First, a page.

Senator KENNEDY. Senator Clark, my friends and colleagues, ladies and gentlemen, I want to express my thanks to all of you for being kind enough to come out and welcome a candidate for the Democratic nomination. I run for the Democratic nomination at a very difficult time, but I don't think that there is anyone in this city who feels that there are no longer any major issues between the two parties. I think there are just as many issues today as there were in the 1930's or the 1940's or there were during the administration of Woodrow Wilson. The fact of the matter is that I cannot think of a single piece of progressive legislation recommended initially by this administration during the past 8 years. [Applause.] During the last session of the Congress in August we attempted to pass a bill which I considered to be vitally needed, which is to provide medical protection for the aged under social security. We received the support of 44 Democratic Senators and 1 Republican Senator, and we were warned that there would be a veto. When we tried to pass a bill to provide $1.25 minimum wage, which is $50 a week for our workers, we passed it in the Senate, and we were warned that if we passed it in the conference, it would be vetoed.
The fact of the matter is that the Republican Party in this century has said "No" to progress and the Democrats have said "Yes."
I ask your help in this campaign. I think that what we must do is not only rebuild the strength of the United States in foreign policy, but I think if the United States is going to be strong abroad, it must also be strong at home. You cannot live in the State of Pennsylvania, which is one of the great industrial States of this country, and have only 50 percent of the steel capacity of the United States working. If the Soviet Union destroyed one-half of our steel capacity, we would think we had been ruined. And yet by the economic policies followed by this administration, our steel mills are working 44 percent of capacity. I think we can do better. I think we must do better.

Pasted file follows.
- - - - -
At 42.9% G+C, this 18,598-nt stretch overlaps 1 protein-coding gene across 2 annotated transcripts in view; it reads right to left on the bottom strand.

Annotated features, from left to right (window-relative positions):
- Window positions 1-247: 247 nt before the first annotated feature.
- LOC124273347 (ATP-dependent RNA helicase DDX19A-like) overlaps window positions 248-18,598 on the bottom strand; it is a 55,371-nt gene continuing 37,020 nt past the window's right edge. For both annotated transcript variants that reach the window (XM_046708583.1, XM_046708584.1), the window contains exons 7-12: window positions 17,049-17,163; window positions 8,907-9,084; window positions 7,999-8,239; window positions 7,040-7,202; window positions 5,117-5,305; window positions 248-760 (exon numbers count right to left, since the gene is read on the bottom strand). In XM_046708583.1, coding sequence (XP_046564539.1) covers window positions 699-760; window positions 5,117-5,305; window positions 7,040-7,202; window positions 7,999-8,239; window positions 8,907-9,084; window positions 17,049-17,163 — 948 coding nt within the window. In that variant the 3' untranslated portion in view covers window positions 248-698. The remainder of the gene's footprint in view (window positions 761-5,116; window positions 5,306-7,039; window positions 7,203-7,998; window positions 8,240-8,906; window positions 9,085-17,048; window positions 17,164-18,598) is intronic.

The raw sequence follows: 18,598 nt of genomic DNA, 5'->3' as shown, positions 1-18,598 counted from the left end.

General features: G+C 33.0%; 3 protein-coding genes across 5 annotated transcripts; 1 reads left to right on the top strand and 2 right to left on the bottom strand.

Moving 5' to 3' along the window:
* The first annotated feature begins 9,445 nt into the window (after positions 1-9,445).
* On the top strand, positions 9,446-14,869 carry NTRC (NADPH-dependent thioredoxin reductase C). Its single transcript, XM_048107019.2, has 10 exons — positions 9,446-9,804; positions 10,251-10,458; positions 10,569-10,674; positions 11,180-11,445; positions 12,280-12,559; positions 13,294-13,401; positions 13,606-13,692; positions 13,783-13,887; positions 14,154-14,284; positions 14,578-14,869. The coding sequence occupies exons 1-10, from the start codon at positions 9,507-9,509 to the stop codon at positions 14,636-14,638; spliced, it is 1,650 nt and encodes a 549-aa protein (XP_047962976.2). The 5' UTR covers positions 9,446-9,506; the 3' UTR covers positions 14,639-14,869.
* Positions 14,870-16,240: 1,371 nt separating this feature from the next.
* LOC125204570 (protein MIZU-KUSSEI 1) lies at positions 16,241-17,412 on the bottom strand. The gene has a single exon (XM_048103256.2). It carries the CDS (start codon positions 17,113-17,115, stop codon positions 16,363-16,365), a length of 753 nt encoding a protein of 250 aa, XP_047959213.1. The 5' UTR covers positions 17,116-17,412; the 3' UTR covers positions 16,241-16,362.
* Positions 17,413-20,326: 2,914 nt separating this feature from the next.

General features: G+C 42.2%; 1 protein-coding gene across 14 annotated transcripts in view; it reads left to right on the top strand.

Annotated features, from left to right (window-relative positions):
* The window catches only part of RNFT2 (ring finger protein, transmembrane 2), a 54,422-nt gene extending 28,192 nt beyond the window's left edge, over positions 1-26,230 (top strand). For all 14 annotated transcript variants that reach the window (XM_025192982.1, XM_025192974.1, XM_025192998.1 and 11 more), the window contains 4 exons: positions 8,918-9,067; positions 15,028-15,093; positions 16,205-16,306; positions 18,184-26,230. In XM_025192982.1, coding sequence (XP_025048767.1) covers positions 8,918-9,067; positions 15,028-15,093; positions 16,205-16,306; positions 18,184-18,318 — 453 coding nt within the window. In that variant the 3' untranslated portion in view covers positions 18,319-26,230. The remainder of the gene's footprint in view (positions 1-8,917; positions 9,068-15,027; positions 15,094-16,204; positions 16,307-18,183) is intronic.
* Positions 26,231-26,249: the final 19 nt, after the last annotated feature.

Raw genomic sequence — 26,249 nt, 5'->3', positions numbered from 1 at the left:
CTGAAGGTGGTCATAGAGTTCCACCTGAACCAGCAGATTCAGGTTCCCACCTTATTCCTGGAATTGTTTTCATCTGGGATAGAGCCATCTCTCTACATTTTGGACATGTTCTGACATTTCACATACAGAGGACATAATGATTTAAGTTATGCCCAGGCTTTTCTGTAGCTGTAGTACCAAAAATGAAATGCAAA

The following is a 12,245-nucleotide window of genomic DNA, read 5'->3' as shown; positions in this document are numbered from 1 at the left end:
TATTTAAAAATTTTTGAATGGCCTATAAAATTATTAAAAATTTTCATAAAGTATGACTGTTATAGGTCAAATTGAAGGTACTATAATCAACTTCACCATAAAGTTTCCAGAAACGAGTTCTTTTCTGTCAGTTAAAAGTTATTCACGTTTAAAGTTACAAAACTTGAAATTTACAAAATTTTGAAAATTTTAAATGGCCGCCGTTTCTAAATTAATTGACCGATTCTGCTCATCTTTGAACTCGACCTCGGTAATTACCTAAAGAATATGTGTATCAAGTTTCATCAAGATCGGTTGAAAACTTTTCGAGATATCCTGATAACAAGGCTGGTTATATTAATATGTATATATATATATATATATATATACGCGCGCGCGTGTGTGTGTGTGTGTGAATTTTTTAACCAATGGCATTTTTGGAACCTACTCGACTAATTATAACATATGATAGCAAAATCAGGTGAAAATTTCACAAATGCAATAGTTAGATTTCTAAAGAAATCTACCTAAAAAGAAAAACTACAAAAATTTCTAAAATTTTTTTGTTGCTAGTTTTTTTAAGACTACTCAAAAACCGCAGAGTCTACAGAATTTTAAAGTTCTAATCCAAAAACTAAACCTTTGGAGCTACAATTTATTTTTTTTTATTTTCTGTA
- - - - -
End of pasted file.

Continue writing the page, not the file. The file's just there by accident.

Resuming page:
I ask your help in this campaign. This is an important election. The issues which divide the Republican Party and the Democratic Party are the issues which have divided us in this century. Woodrow Wilson's New Freedom, Franklin Roosevelt's New Deal, Harry Truman's Fair Deal - all were programs on behalf of the American people, and they were opposed in their day as we are in our day by a Republican Party whose motto has been "No new starts", "No new starts any place in the United States." As a result, the strength, the power, the influence, and the prestige of the United States has deteriorated relative to that of the Communists around the world. When we are strong, when we are moving ahead in the United States, then we are moving ahead abroad. The reason Franklin Roosevelt was a good neighbor in Latin America was that he was a good neighbor to the American people. [Applause.]
I ask your help in this campaign, not saying that if we are elected life will be easy, but saying that if we are elected, we are going to move ahead on education and housing, and care for the aged, on all the programs which face us in the 1960's, to make a strong and vital country, equality of opportunity for all Americans regardless of their race or their religion. This is the great challenge of the new frontier. [Applause.]
During the American Constitutional Convention there was a painting in the State of Pennsylvania, in the city of Philadelphia. There was a painting of a sun low on the horizon, behind the desk of General Washington, and at the conclusion, many of the delegates wondered whether it was a rising or a setting sun. At the end, Benjamin Franklin stood up and said, "Because of what we have done here today, we now know it is a rising sun and the beginning of a great new day."
I think in the revolutions of the 1960's, if we take the path of progress, if we look forward, not backward, it can be for the United States and the free world a rising sun and the beginning of a great new day. Thank you. [Applause.]